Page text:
"We cannot contain this thing anymore. Nature is in control," said Robert G. Webster, a virologist at St. Jude Children's Research Hospital in Memphis, Tenn., who has been studying the virus since it emerged in 1997. (LA Times)
The speed with which this virus has jumped its Asian origins has confounded and startled most everyone. Authorities in North America are now resigned to its appearance here, although when and where is unknown. Most speculation centers on Alaska where there is overlap with Asian flyways (birds fly north - south, not east west). But we should remember that birds can get around in many ways. They can be smuggled in via the rare bird trade, or even conceivably blown by storms clear across the Atlantic, one of the proferred explanations for the appearance of West Nile virus on the east coast of the US in 1999.

The remaining issue is whether the virus will find new hosts. It seems to have made the jump to some mammals relatively easily, although is not (yet) very contagious in these new hosts. Cats, dogs, martens and mink have been naturally infected and a number of other animals (mice, ferrets) have been infected in the laboratory. And of course, humans.

The H5N1 of today is not the H5N1 that made its first appearance in 1997 in Hong Kong. It has evolved genetically, exists in multiple forms and continues to change. What all this means is uncertain, but uncertainty in this instance is far from comforting:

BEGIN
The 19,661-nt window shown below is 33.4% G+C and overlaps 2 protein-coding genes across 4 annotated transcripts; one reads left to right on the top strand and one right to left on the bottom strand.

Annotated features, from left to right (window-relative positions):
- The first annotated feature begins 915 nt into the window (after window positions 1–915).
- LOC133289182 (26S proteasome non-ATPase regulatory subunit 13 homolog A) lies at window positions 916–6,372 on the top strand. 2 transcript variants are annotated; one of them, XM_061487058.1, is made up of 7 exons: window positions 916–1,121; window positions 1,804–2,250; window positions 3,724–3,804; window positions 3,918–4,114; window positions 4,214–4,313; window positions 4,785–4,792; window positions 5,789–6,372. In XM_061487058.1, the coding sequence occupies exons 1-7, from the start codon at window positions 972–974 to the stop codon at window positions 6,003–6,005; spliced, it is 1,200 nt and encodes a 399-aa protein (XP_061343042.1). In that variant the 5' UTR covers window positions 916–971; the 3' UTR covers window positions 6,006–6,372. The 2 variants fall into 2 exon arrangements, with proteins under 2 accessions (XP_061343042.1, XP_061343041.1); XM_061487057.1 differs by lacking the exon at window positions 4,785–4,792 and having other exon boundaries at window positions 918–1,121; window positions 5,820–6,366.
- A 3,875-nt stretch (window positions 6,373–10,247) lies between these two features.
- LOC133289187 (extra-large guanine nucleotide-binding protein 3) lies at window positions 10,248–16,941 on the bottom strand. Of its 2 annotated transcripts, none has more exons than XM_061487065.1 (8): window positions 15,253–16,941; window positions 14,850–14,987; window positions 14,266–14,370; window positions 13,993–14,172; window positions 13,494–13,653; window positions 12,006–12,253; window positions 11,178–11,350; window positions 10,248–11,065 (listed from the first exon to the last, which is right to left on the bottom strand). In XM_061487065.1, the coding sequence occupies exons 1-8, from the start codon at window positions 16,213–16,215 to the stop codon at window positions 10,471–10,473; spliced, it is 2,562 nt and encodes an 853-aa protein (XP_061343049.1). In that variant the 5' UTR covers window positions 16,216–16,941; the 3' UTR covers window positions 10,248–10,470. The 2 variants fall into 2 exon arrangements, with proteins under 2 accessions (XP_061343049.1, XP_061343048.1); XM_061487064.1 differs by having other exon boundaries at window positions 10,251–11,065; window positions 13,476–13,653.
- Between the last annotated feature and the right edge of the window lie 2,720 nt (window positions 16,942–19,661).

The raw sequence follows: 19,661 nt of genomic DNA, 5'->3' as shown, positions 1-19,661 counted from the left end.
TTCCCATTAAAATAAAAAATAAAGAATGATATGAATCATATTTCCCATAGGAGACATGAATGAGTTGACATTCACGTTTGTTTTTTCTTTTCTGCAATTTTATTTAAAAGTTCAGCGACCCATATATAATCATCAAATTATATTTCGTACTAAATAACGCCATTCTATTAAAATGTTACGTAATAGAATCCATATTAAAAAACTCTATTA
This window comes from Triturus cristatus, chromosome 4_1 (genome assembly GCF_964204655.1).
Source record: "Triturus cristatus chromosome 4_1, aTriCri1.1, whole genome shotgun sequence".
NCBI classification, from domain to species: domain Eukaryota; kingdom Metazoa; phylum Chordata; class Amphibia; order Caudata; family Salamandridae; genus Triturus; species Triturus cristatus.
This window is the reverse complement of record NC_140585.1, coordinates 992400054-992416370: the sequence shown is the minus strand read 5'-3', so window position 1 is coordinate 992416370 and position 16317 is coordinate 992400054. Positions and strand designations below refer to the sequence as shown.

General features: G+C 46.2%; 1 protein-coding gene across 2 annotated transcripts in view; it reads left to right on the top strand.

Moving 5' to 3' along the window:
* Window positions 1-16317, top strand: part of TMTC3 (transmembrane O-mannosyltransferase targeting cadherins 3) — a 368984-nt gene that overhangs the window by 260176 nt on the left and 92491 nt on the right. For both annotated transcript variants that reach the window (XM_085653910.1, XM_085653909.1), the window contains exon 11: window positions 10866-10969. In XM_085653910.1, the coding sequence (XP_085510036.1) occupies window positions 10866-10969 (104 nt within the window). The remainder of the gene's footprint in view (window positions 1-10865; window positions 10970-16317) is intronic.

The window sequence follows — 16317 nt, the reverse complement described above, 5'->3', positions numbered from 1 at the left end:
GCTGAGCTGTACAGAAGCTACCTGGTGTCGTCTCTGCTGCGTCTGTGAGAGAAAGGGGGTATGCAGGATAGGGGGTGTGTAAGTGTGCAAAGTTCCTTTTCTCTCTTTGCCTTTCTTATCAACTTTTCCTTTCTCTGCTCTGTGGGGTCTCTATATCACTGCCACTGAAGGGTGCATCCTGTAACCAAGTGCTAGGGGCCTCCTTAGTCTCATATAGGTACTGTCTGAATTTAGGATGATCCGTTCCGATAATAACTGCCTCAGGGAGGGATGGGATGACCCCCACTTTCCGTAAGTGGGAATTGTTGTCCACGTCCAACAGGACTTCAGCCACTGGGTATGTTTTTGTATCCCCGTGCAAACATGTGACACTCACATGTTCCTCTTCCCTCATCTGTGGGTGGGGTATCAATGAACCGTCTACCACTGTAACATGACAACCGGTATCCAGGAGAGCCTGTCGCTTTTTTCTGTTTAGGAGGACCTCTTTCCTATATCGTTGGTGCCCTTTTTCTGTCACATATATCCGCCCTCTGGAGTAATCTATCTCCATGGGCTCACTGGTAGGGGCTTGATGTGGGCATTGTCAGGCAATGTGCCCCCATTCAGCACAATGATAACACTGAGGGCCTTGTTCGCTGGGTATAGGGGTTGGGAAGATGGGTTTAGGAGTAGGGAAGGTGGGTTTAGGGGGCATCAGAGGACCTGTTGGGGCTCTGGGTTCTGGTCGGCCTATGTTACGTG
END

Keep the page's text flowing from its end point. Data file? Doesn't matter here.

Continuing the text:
"Something generally disturbing is going on at the moment," [WHO's David] Nabarro said. "It's certainly in the bird world, and it's pushing up against the human world in a serious way."

For most of its existence, H5N1 stewed in Southeast Asia.


The outbreak of the virus in Europe and Africa is traced to the discovery last spring of thousands of dead migratory birds at Qinghai Lake in remote western China. The lake is a crucial stopover for many birds that ultimately mix with others that migrate through Europe, Africa and Asia.

Webster suspects that the virus mutated as it circulated among the birds at Qinghai Lake, allowing it to infect wild birds more easily and hitch a ride with them on their long travels.

The genetic fingerprints of the Qinghai strain have shown up in Russia, the Middle East, Europe and Africa.

"Each morning I sit down at the computer … there's another country, another outbreak or another human case," said Nancy J. Cox, chief of the influenza branch at the U.S. Centers for Disease Control and Prevention.

"It keeps us breathless," she said.